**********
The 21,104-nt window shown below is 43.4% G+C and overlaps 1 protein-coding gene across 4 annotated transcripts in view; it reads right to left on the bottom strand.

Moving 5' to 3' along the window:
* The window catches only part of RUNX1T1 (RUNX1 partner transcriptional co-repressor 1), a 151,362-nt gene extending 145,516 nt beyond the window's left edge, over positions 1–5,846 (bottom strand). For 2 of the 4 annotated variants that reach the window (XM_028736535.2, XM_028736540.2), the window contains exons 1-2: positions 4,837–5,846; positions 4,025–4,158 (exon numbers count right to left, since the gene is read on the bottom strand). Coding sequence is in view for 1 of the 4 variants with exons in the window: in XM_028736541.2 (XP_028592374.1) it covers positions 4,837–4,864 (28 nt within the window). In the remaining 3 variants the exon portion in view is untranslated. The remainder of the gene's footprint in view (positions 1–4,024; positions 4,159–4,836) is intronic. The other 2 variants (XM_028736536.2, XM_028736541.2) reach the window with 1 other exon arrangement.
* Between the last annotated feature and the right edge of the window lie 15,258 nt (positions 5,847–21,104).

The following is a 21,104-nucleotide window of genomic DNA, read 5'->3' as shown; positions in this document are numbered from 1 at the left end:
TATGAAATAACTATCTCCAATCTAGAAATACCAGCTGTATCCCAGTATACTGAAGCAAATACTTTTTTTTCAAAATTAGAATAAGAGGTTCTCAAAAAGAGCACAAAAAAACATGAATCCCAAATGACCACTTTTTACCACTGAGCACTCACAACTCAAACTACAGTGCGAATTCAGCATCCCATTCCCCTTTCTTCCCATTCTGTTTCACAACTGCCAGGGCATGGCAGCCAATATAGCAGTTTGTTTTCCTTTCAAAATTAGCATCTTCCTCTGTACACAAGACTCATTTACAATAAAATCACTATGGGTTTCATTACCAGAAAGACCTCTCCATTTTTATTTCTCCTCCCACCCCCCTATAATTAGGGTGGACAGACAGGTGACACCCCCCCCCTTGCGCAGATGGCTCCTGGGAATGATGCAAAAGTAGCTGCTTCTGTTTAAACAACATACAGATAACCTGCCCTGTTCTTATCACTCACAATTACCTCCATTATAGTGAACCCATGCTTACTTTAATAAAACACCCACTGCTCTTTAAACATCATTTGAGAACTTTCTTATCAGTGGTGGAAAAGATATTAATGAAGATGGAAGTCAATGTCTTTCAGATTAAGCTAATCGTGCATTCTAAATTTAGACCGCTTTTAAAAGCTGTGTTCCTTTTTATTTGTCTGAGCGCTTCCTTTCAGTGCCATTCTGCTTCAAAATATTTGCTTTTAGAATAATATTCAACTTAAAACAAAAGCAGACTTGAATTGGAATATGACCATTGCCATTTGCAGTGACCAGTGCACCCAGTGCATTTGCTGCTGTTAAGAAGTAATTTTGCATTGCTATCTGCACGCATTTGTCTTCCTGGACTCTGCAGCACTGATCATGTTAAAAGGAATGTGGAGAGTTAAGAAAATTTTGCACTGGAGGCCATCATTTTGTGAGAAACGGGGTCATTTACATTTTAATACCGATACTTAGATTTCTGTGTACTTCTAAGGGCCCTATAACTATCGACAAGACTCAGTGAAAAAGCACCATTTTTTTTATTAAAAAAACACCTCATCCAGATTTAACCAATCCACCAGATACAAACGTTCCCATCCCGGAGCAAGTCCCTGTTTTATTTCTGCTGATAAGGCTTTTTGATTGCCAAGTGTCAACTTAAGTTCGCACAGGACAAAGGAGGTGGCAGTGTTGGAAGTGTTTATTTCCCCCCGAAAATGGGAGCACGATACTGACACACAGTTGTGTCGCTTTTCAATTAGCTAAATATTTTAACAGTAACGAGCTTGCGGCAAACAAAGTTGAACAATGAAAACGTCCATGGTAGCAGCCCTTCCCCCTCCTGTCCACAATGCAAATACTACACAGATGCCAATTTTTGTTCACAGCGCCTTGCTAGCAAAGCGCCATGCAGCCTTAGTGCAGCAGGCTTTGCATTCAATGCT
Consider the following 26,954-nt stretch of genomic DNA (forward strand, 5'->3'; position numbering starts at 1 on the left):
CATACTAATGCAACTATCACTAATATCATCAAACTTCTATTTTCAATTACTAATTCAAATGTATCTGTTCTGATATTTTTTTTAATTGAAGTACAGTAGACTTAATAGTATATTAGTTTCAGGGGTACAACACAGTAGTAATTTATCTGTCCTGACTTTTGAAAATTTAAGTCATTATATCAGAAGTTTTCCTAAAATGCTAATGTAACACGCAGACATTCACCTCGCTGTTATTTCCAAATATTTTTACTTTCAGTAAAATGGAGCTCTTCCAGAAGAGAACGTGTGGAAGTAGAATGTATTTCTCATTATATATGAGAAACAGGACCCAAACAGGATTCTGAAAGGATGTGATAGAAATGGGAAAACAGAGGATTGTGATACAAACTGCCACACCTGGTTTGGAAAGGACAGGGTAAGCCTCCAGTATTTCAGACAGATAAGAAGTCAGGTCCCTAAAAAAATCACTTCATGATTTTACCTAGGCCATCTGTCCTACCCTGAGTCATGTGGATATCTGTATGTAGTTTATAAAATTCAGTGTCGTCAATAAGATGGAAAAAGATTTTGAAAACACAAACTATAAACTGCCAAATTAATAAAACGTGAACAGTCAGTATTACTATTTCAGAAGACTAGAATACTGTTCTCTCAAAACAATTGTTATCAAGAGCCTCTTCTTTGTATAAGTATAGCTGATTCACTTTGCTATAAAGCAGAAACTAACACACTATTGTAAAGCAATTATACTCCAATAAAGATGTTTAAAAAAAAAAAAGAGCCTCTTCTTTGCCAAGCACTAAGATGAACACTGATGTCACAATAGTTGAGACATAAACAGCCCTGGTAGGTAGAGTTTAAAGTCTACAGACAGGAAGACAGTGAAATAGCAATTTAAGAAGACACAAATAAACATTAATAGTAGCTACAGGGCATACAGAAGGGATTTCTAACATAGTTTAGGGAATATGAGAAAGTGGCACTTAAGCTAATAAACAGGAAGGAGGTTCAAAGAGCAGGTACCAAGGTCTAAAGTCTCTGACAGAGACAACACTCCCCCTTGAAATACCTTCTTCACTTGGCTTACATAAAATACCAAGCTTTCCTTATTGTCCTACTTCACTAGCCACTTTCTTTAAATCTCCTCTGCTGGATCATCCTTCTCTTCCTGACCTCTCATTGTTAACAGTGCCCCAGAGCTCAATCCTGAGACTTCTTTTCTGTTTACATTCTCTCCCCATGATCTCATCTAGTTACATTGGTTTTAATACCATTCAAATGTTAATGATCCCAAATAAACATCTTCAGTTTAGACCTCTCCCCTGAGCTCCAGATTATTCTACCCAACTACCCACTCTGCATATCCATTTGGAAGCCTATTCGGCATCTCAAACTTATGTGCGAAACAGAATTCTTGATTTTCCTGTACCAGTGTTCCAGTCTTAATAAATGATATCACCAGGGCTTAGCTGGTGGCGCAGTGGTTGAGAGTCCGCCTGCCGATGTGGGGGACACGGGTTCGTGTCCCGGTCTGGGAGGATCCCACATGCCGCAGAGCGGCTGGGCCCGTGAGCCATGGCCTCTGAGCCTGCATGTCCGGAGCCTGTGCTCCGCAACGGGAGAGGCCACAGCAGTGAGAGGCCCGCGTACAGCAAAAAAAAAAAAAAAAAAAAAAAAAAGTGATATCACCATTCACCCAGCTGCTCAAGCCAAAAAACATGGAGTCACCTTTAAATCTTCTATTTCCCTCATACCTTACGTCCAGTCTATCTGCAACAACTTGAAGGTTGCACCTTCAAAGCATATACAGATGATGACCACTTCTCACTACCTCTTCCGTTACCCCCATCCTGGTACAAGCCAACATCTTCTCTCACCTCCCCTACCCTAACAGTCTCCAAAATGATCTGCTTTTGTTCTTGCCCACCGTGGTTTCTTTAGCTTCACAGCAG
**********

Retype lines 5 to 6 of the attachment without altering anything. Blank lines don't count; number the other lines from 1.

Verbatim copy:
The following is a 21,104-nucleotide window of genomic DNA, read 5'->3' as shown; positions in this document are numbered from 1 at the left end:
TATGAAATAACTATCTCCAATCTAGAAATACCAGCTGTATCCCAGTATACTGAAGCAAATACTTTTTTTTCAAAATTAGAATAAGAGGTTCTCAAAAAGAGCACAAAAAAACATGAATCCCAAATGACCACTTTTTACCACTGAGCACTCACAACTCAAACTACAGTGCGAATTCAGCATCCCATTCCCCTTTCTTCCCATTCTGTTTCACAACTGCCAGGGCATGGCAGCCAATATAGCAGTTTGTTTTCCTTTCAAAATTAGCATCTTCCTCTGTACACAAGACTCATTTACAATAAAATCACTATGGGTTTCATTACCAGAAAGACCTCTCCATTTTTATTTCTCCTCCCACCCCCCTATAATTAGGGTGGACAGACAGGTGACACCCCCCCCCTTGCGCAGATGGCTCCTGGGAATGATGCAAAAGTAGCTGCTTCTGTTTAAACAACATACAGATAACCTGCCCTGTTCTTATCACTCACAATTACCTCCATTATAGTGAACCCATGCTTACTTTAATAAAACACCCACTGCTCTTTAAACATCATTTGAGAACTTTCTTATCAGTGGTGGAAAAGATATTAATGAAGATGGAAGTCAATGTCTTTCAGATTAAGCTAATCGTGCATTCTAAATTTAGACCGCTTTTAAAAGCTGTGTTCCTTTTTATTTGTCTGAGCGCTTCCTTTCAGTGCCATTCTGCTTCAAAATATTTGCTTTTAGAATAATATTCAACTTAAAACAAAAGCAGACTTGAATTGGAATATGACCATTGCCATTTGCAGTGACCAGTGCACCCAGTGCATTTGCTGCTGTTAAGAAGTAATTTTGCATTGCTATCTGCACGCATTTGTCTTCCTGGACTCTGCAGCACTGATCATGTTAAAAGGAATGTGGAGAGTTAAGAAAATTTTGCACTGGAGGCCATCATTTTGTGAGAAACGGGGTCATTTACATTTTAATACCGATACTTAGATTTCTGTGTACTTCTAAGGGCCCTATAACTATCGACAAGACTCAGTGAAAAAGCACCATTTTTTTTATTAAAAAAACACCTCATCCAGATTTAACCAATCCACCAGATACAAACGTTCCCATCCCGGAGCAAGTCCCTGTTTTATTTCTGCTGATAAGGCTTTTTGATTGCCAAGTGTCAACTTAAGTTCGCACAGGACAAAGGAGGTGGCAGTGTTGGAAGTGTTTATTTCCCCCCGAAAATGGGAGCACGATACTGACACACAGTTGTGTCGCTTTTCAATTAGCTAAATATTTTAACAGTAACGAGCTTGCGGCAAACAAAGTTGAACAATGAAAACGTCCATGGTAGCAGCCCTTCCCCCTCCTGTCCACAATGCAAATACTACACAGATGCCAATTTTTGTTCACAGCGCCTTGCTAGCAAAGCGCCATGCAGCCTTAGTGCAGCAGGCTTTGCATTCAATGCT